Response of microbial enzymatic activity to earthworm species on soil (epi-anecic vs strict-anecic)

Abstract : As detritus feeders, earthworms are qualified as soil engineers and play a key role in the degradation of soil organic matter (SOM). Their contribution to this function is either direct by consuming dead organic matter or indirect by stimulating microbial communities in the soil (Brown, 1995). Most of the studies evaluating their contribution to this function were conducted at the level of three ecological categories (epigeic, anecic and endogeic). Each ecological category described in these studies is often represented by a single model species. However, the anatomical and physiological features of earthworms belonging to the same ecological category are different, which could modify their involvement in the degradation process of soil organic matter. Within the anecic earthworms, Jégou et al., (1998, 2000), based on studies from Bouché (1972, 1977), distinguished the strict anecic from the epi-anecic : strict anecic construct high density of non-permanent burrows and have low surface litter incorporation rates whereas the epi-anecic build permanent burrows into which they incorporate high quantities of fresh litter from the soil surface. These different behaviours could impact directly soil microbial activity by inducing changes in their habitat and impacting their production of extracellular enzymes contributing to different biogeochemical cycles (C, N, P) and thus to SOM decomposition. The objectives of this study were to determine and compare the contribution of different earthworm species within epi-anecic and strict anecic to the degradation of SOM through the analysis of soil enzymatic activity in their middens and burrows. To do this, an experiment using soil microcosms was conducted in 5 replicates to compare the impact of (1) three separate epi-anecic species (Lumbricus rubellus, L. centralis and L. terrestris), (2) three separate strict anecic species (Aporrectodea caliginosa meridionalis, A. nocturna and A. giardi) and (3) the mixing effects between these different species (by pairs of two species) on five enzymatic soil activities. Enzyme activities measured were (i) FDA (global soil activity), (ii) Beta-Glucosidase (carbon cycle), (iii) Cellulase (carbon cycle), (iv) Leucine Amino Peptidase (nitrogen cycle) and (v) Phosphatase (phosphorus cycle). Earthworms were fed with Lolium perenne during 30 days. Enzymatic activities were analysed at the end of the experiment (30 days) in middens and in the earthworm burrows and compared to those measured in microcosms of soil without earthworms (control). In monoculture and compared to the bulk soil (without earthworms), we observed that enzymatic activities were significantly stimulated in the presence of epi-anecic compared to strict-anecic species independently of the two micro-sites sampled (middens and earthworm burrows). These differences are more pronounced with FDA, Leucine Amino Peptidase and Beta-Glucosidase enzyme activities than with Cellulase and Phosphatase (respectively, +34, +57, +78 and +14, +8 %). Still in monoculture, no difference was found between species of the same ecological category. Interactions between earthworm species (intra- or inter-ecological category) on enzyme activity were mainly additive (functional redundancy). These initial results are in accordance with the grouping of the earthworms into functional groups initially based on morphological, physiological and ecological criteria that is thus consistent with the measurements of microbial activities carried out.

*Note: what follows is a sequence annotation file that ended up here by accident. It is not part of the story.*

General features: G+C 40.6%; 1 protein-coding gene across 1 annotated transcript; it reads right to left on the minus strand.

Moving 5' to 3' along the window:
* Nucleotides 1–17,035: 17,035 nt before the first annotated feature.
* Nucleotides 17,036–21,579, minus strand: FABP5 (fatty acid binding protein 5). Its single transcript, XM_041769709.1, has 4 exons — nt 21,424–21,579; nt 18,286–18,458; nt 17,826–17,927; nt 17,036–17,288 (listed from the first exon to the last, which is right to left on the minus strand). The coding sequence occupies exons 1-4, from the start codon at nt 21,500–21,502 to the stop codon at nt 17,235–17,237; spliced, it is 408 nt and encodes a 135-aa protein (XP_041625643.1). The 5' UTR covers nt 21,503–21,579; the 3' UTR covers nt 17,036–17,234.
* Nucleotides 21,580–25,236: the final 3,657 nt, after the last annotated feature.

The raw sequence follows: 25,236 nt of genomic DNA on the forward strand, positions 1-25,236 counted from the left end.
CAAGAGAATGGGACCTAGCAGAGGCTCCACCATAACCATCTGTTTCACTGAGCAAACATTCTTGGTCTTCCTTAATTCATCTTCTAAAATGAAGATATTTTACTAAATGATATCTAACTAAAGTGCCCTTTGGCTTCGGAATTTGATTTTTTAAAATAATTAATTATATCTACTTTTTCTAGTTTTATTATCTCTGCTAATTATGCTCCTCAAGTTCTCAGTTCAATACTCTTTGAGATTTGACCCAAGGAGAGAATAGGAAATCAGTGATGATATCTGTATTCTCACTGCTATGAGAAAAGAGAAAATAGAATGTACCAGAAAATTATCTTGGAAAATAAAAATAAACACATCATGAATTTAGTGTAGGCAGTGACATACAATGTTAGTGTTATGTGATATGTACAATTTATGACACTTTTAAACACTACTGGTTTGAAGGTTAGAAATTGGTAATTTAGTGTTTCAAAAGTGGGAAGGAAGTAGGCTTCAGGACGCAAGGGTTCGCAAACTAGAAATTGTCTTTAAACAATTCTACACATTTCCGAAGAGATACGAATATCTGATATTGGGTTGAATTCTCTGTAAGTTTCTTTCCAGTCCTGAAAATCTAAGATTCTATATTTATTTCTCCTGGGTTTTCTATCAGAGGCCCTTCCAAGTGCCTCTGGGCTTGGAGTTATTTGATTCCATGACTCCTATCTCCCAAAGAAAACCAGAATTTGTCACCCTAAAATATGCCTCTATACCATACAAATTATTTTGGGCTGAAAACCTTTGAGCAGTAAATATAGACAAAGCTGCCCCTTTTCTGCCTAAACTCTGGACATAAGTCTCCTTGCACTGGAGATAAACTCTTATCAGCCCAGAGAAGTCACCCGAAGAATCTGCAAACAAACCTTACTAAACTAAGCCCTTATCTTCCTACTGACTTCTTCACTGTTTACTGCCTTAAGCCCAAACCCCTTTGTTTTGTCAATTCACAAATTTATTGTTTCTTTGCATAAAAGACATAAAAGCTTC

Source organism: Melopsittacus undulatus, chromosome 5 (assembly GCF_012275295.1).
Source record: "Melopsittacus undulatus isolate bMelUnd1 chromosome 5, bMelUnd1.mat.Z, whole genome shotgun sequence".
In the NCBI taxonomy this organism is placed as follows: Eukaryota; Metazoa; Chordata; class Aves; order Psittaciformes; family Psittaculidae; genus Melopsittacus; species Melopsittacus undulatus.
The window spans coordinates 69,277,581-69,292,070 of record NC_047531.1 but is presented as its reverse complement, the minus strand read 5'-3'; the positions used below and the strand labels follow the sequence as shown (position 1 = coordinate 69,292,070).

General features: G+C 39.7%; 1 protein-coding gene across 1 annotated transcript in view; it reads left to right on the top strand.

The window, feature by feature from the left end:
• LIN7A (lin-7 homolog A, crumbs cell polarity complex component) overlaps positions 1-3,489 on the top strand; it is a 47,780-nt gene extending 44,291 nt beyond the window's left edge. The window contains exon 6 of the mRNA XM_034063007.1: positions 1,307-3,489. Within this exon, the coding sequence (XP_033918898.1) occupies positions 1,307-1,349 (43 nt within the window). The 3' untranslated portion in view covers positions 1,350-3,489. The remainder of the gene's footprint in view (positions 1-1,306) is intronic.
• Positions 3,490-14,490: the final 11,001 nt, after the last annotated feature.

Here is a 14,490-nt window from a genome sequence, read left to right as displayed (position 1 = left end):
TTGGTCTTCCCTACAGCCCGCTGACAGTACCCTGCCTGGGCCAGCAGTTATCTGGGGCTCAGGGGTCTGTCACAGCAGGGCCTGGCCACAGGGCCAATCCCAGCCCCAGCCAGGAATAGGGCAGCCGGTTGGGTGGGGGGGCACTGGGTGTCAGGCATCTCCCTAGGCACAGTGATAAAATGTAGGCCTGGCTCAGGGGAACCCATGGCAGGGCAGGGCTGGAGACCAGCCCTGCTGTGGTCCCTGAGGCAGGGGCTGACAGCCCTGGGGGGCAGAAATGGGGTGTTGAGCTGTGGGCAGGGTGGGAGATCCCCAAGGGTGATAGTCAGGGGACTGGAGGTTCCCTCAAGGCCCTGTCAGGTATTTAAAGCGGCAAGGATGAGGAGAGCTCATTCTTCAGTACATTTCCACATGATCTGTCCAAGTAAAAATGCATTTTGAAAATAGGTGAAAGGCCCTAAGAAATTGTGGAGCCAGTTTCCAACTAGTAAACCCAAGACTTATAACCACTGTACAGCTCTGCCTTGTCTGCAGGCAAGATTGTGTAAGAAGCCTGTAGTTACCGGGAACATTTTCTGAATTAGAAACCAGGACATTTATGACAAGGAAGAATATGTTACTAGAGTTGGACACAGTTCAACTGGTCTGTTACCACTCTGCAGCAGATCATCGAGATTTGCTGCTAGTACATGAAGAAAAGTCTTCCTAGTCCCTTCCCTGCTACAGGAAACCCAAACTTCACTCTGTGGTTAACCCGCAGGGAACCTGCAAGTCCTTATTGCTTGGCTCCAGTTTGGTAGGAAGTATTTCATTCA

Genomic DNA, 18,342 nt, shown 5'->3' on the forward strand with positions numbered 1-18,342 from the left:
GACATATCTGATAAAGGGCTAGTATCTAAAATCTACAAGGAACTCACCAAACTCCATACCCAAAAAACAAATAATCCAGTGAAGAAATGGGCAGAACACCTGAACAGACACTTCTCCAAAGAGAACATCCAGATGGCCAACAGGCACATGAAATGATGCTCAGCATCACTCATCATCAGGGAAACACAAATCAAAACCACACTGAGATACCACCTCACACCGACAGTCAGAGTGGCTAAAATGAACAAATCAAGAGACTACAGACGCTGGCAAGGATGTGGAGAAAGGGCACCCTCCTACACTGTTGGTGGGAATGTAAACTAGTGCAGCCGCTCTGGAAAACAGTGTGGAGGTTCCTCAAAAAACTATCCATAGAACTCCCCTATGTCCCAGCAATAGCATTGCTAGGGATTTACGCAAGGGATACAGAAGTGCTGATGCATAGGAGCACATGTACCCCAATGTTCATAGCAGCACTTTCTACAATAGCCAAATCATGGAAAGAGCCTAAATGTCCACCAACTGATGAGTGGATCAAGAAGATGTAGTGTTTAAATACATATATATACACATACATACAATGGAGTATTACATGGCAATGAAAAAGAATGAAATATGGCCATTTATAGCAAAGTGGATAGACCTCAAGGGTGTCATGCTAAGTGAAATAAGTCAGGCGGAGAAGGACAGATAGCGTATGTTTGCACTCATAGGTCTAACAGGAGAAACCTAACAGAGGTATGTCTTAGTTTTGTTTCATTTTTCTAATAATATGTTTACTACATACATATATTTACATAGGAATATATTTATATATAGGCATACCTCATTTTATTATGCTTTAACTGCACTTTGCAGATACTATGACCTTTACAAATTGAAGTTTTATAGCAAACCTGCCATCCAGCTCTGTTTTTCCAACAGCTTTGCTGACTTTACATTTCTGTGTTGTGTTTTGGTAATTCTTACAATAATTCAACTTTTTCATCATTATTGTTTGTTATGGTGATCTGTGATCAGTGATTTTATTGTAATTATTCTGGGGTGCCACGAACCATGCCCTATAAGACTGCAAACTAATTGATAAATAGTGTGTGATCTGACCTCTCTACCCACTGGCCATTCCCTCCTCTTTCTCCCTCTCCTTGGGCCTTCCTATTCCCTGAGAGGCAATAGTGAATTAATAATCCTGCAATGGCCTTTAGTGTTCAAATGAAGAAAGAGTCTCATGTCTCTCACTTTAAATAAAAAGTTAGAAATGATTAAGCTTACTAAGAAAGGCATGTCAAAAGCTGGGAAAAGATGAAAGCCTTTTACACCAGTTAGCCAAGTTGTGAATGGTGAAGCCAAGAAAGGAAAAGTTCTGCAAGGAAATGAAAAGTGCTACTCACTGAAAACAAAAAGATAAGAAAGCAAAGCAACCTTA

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Kevin Hoeffner, Mathieu Santonja, Daniel Cluzeau, Cécile Monard. Response of microbial enzymatic activity to earthworm species on soil (epi-anecic vs strict-anecic). 1st International Earthworm Congress, Jun 2018, Shanghaï, China. ⟨hal-02262572⟩



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